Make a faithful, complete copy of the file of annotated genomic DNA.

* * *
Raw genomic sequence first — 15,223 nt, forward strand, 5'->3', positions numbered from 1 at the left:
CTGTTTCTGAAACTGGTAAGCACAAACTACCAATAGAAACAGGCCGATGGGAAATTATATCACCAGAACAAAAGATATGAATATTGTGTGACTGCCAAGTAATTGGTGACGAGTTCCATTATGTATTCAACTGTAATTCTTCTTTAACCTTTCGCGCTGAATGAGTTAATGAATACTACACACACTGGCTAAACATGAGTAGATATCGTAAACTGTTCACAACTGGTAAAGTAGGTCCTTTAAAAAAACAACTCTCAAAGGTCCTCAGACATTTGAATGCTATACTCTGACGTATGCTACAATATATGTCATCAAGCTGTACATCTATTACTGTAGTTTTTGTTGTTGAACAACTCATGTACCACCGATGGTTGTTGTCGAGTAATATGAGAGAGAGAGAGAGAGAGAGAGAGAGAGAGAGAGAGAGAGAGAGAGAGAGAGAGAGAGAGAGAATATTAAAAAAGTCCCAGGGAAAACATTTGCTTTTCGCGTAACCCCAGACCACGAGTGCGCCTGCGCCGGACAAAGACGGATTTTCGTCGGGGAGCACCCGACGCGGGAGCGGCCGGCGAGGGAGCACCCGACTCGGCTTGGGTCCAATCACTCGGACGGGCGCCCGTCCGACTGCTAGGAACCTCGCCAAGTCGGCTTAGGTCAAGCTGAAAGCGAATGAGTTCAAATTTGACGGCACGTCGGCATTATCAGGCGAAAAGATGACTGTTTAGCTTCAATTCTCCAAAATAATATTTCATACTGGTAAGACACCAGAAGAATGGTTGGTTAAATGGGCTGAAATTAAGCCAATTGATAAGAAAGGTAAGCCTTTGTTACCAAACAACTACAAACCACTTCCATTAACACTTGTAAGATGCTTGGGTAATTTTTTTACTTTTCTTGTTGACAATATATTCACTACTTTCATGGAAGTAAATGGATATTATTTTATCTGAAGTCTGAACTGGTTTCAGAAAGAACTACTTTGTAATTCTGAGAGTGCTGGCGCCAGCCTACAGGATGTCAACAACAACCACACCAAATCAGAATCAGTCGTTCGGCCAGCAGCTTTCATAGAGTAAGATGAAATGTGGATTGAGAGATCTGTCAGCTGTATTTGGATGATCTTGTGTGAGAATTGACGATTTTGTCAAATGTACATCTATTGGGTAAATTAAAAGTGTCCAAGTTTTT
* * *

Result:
Raw genomic sequence first — 15,223 nt, forward strand, 5'->3', positions numbered from 1 at the left:
CTGTTTCTGAAACTGGTAAGCACAAACTACCAATAGAAACAGGCCGATGGGAAATTATATCACCAGAACAAAAGATATGAATATTGTGTGACTGCCAAGTAATTGGTGACGAGTTCCATTATGTATTCAACTGTAATTCTTCTTTAACCTTTCGCGCTGAATGAGTTAATGAATACTACACACACTGGCTAAACATGAGTAGATATCGTAAACTGTTCACAACTGGTAAAGTAGGTCCTTTAAAAAAACAACTCTCAAAGGTCCTCAGACATTTGAATGCTATACTCTGACGTATGCTACAATATATGTCATCAAGCTGTACATCTATTACTGTAGTTTTTGTTGTTGAACAACTCATGTACCACCGATGGTTGTTGTCGAGTAATATGAGAGAGAGAGAGAGAGAGAGAGAGAGAGAGAGAGAGAGAGAGAGAGAGAGAGAGAGAGAGAGAATATTAAAAAAGTCCCAGGGAAAACATTTGCTTTTCGCGTAACCCCAGACCACGAGTGCGCCTGCGCCGGACAAAGACGGATTTTCGTCGGGGAGCACCCGACGCGGGAGCGGCCGGCGAGGGAGCACCCGACTCGGCTTGGGTCCAATCACTCGGACGGGCGCCCGTCCGACTGCTAGGAACCTCGCCAAGTCGGCTTAGGTCAAGCTGAAAGCGAATGAGTTCAAATTTGACGGCACGTCGGCATTATCAGGCGAAAAGATGACTGTTTAGCTTCAATTCTCCAAAATAATATTTCATACTGGTAAGACACCAGAAGAATGGTTGGTTAAATGGGCTGAAATTAAGCCAATTGATAAGAAAGGTAAGCCTTTGTTACCAAACAACTACAAACCACTTCCATTAACACTTGTAAGATGCTTGGGTAATTTTTTTACTTTTCTTGTTGACAATATATTCACTACTTTCATGGAAGTAAATGGATATTATTTTATCTGAAGTCTGAACTGGTTTCAGAAAGAACTACTTTGTAATTCTGAGAGTGCTGGCGCCAGCCTACAGGATGTCAACAACAACCACACCAAATCAGAATCAGTCGTTCGGCCAGCAGCTTTCATAGAGTAAGATGAAATGTGGATTGAGAGATCTGTCAGCTGTATTTGGATGATCTTGTGTGAGAATTGACGATTTTGTCAAATGTACATCTATTGGGTAAATTAAAAGTGTCCAAGTTTTT